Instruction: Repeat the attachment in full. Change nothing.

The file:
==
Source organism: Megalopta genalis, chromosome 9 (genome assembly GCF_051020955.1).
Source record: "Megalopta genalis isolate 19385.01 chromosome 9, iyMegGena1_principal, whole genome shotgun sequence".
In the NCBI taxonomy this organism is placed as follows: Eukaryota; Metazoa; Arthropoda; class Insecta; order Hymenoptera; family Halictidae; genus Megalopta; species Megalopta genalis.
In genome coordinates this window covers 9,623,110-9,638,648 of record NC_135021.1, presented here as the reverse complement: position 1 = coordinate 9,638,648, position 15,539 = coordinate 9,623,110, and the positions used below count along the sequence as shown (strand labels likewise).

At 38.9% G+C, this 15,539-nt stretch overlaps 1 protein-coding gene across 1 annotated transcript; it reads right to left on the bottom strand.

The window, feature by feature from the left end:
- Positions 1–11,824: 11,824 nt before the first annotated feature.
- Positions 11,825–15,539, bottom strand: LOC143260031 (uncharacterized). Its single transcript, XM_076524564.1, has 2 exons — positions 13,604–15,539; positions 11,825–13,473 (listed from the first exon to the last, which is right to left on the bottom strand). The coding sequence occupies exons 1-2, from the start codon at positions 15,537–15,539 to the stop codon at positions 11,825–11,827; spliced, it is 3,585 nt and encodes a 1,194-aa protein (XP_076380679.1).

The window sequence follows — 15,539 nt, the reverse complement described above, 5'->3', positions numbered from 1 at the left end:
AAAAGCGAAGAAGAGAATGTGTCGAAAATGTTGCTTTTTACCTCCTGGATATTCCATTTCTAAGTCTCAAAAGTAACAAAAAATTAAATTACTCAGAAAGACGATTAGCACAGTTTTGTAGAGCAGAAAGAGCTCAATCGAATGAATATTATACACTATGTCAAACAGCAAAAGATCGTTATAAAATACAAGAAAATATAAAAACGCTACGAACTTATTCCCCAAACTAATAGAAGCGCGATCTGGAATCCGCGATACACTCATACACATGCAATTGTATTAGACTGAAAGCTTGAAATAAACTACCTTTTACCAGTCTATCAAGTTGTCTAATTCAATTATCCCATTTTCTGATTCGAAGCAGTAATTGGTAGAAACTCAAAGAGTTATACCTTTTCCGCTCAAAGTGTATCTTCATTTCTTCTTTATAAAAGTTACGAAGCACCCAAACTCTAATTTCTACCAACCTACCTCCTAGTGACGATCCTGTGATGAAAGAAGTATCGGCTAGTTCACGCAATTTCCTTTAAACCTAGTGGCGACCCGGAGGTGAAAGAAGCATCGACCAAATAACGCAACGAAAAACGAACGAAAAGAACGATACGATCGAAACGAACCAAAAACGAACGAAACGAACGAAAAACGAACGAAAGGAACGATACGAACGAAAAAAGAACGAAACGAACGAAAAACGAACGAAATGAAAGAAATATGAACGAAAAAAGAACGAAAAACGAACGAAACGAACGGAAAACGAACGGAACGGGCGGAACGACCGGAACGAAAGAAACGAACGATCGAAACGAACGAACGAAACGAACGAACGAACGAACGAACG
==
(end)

Source organism: Megalopta genalis, chromosome 9 (genome assembly GCF_051020955.1).
Source record: "Megalopta genalis isolate 19385.01 chromosome 9, iyMegGena1_principal, whole genome shotgun sequence".
In the NCBI taxonomy this organism is placed as follows: Eukaryota; Metazoa; Arthropoda; class Insecta; order Hymenoptera; family Halictidae; genus Megalopta; species Megalopta genalis.
In genome coordinates this window covers 9,623,110-9,638,648 of record NC_135021.1, presented here as the reverse complement: position 1 = coordinate 9,638,648, position 15,539 = coordinate 9,623,110, and the positions used below count along the sequence as shown (strand labels likewise).

At 38.9% G+C, this 15,539-nt stretch overlaps 1 protein-coding gene across 1 annotated transcript; it reads right to left on the bottom strand.

The window, feature by feature from the left end:
- Positions 1–11,824: 11,824 nt before the first annotated feature.
- Positions 11,825–15,539, bottom strand: LOC143260031 (uncharacterized). Its single transcript, XM_076524564.1, has 2 exons — positions 13,604–15,539; positions 11,825–13,473 (listed from the first exon to the last, which is right to left on the bottom strand). The coding sequence occupies exons 1-2, from the start codon at positions 15,537–15,539 to the stop codon at positions 11,825–11,827; spliced, it is 3,585 nt and encodes a 1,194-aa protein (XP_076380679.1).

The window sequence follows — 15,539 nt, the reverse complement described above, 5'->3', positions numbered from 1 at the left end:
AAAAGCGAAGAAGAGAATGTGTCGAAAATGTTGCTTTTTACCTCCTGGATATTCCATTTCTAAGTCTCAAAAGTAACAAAAAATTAAATTACTCAGAAAGACGATTAGCACAGTTTTGTAGAGCAGAAAGAGCTCAATCGAATGAATATTATACACTATGTCAAACAGCAAAAGATCGTTATAAAATACAAGAAAATATAAAAACGCTACGAACTTATTCCCCAAACTAATAGAAGCGCGATCTGGAATCCGCGATACACTCATACACATGCAATTGTATTAGACTGAAAGCTTGAAATAAACTACCTTTTACCAGTCTATCAAGTTGTCTAATTCAATTATCCCATTTTCTGATTCGAAGCAGTAATTGGTAGAAACTCAAAGAGTTATACCTTTTCCGCTCAAAGTGTATCTTCATTTCTTCTTTATAAAAGTTACGAAGCACCCAAACTCTAATTTCTACCAACCTACCTCCTAGTGACGATCCTGTGATGAAAGAAGTATCGGCTAGTTCACGCAATTTCCTTTAAACCTAGTGGCGACCCGGAGGTGAAAGAAGCATCGACCAAATAACGCAACGAAAAACGAACGAAAAGAACGATACGATCGAAACGAACCAAAAACGAACGAAACGAACGAAAAACGAACGAAAGGAACGATACGAACGAAAAAAGAACGAAACGAACGAAAAACGAACGAAATGAAAGAAATATGAACGAAAAAAGAACGAAAAACGAACGAAACGAACGGAAAACGAACGGAACGGGCGGAACGACCGGAACGAAAGAAACGAACGATCGAAACGAACGAACGAAACGAACGAACGAACGAACGAACG